Personal Protection Equipment (PPE) has been in high demand in Ireland due to the recent coronavirus pandemic.
Researchers and engineers from the DCU School of Mechanical and Manufacturing Engineering and I-Form, the Science Foundation of Ireland (SFI) Research Centre for Advanced Manufacturing at DCU have already produced goggles and facemasks for frontline medical staff.
In the past week, the equipment has been distributed to the HSE North Dublin, and to care homes in the Kildare and Greater Dublin regions.
With orders coming in from various organisations DCU say is “significantly ramping up” to meet the demand.
3D printing equipment in campus laboratories are being used in the production.
According to DCU, “Before the global COVID-19 crisis, these 3D printers were utilised in a learning environment – now these labs have been transformed into production hubs – practising social distancing measures – meeting rising demand for PPE for Ireland’s healthcare workers.”
Deputy Director of I-Form, the SFI Research Centre for Advanced Manufacturing at DCU, Professor Dermot Brabazon said: “Using all facilities in DCU, some 20 3D printers are now being used to keep up with the demand. While production output is increasing, and being ramped up, currently 50 face shields are being produced per day.”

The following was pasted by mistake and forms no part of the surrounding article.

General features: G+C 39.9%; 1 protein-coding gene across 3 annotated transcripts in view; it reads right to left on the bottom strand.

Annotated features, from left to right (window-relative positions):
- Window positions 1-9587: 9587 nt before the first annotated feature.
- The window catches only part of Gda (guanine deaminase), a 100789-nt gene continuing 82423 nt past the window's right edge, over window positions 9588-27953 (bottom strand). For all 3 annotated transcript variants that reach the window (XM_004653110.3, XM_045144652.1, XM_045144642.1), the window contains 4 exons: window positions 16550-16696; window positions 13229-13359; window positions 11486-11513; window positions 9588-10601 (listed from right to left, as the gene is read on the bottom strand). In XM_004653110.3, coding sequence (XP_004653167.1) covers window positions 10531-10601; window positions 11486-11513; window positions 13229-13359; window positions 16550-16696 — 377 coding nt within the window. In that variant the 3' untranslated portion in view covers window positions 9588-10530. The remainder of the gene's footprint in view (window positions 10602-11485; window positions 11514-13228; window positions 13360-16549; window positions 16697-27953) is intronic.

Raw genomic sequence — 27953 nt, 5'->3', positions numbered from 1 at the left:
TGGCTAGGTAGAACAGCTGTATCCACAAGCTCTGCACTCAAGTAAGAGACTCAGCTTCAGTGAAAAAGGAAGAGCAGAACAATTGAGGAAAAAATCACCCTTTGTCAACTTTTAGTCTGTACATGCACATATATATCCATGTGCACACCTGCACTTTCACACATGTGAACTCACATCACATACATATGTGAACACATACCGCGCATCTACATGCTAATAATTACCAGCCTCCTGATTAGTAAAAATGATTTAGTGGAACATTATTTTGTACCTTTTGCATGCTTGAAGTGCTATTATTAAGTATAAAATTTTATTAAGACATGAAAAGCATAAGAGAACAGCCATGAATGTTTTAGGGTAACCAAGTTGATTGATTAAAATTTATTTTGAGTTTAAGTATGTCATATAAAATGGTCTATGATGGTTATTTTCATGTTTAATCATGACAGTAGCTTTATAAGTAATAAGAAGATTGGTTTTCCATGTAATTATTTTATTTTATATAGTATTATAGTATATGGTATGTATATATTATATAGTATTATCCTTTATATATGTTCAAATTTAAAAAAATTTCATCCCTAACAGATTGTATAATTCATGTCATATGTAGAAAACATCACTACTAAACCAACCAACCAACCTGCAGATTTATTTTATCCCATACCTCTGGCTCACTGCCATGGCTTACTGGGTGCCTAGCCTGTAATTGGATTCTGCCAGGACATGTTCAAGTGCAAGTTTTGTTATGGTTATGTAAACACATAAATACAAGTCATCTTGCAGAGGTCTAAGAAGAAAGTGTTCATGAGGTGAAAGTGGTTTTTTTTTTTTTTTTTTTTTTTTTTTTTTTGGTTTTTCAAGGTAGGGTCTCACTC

“The goggles are printed in a flexible polyurethane (TPU) material; the front window of the goggles is laser cut from polycarbonate (PC) sheet; and a coating of skin safe silicone is applied to seal the design and ensure comfort during wearing,” said Prof. Brabazon.
“The scheduling of activities has been designed to keep staff safe and isolated from each other during this activity.”
At the beginning of March, the World Health Organisation warned of a 40 per cent global increase in demand for PPE.
WHO Director-General Dr Tedros Adhanom Ghebreyesus, warned of the risk healthcare workers face without the necessary equipment.
“Without secure supply chains, the risk to healthcare workers around the world is real. Industry and governments must act quickly to boost supply, ease export restrictions and put measures in place to stop speculation and hoarding. We can’t stop COVID-19 without protecting health workers first.”
DCU’s production comes alongside the Department of Health’s order of around €200m worth of PPE from China, some of which arrived in Ireland this week.
Minister for Health Simon Harris has said this order is a huge increase in comparison to Ireland’s normal annual PPE budget of €15m, however the equipment is essential.
Image Credit: Alison Clair